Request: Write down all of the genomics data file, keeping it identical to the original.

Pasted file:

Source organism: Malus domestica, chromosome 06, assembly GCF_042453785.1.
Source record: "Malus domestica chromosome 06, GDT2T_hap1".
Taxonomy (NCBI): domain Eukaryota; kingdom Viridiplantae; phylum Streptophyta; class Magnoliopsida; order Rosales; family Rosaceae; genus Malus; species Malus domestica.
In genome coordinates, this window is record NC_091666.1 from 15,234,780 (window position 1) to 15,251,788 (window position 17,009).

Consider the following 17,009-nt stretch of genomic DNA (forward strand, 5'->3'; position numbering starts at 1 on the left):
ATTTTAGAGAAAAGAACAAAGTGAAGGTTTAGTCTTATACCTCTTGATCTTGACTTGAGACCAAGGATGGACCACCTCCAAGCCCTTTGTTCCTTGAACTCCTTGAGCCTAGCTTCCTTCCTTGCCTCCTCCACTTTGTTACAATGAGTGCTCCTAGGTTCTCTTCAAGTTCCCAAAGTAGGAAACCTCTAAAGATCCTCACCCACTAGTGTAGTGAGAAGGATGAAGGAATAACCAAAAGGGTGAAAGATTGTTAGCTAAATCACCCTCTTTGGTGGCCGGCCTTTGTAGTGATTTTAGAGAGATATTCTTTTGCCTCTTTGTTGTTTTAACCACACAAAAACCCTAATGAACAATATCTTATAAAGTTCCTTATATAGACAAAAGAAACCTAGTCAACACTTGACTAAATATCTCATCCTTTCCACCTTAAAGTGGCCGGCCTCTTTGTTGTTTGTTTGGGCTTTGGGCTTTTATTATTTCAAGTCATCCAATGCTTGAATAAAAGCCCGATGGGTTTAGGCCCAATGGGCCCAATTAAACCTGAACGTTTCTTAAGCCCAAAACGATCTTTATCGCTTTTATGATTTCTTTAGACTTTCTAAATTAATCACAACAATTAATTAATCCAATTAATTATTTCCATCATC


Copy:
Source organism: Malus domestica, chromosome 06, assembly GCF_042453785.1.
Source record: "Malus domestica chromosome 06, GDT2T_hap1".
Taxonomy (NCBI): domain Eukaryota; kingdom Viridiplantae; phylum Streptophyta; class Magnoliopsida; order Rosales; family Rosaceae; genus Malus; species Malus domestica.
In genome coordinates, this window is record NC_091666.1 from 15,234,780 (window position 1) to 15,251,788 (window position 17,009).

Consider the following 17,009-nt stretch of genomic DNA (forward strand, 5'->3'; position numbering starts at 1 on the left):
ATTTTAGAGAAAAGAACAAAGTGAAGGTTTAGTCTTATACCTCTTGATCTTGACTTGAGACCAAGGATGGACCACCTCCAAGCCCTTTGTTCCTTGAACTCCTTGAGCCTAGCTTCCTTCCTTGCCTCCTCCACTTTGTTACAATGAGTGCTCCTAGGTTCTCTTCAAGTTCCCAAAGTAGGAAACCTCTAAAGATCCTCACCCACTAGTGTAGTGAGAAGGATGAAGGAATAACCAAAAGGGTGAAAGATTGTTAGCTAAATCACCCTCTTTGGTGGCCGGCCTTTGTAGTGATTTTAGAGAGATATTCTTTTGCCTCTTTGTTGTTTTAACCACACAAAAACCCTAATGAACAATATCTTATAAAGTTCCTTATATAGACAAAAGAAACCTAGTCAACACTTGACTAAATATCTCATCCTTTCCACCTTAAAGTGGCCGGCCTCTTTGTTGTTTGTTTGGGCTTTGGGCTTTTATTATTTCAAGTCATCCAATGCTTGAATAAAAGCCCGATGGGTTTAGGCCCAATGGGCCCAATTAAACCTGAACGTTTCTTAAGCCCAAAACGATCTTTATCGCTTTTATGATTTCTTTAGACTTTCTAAATTAATCACAACAATTAATTAATCCAATTAATTATTTCCATCATC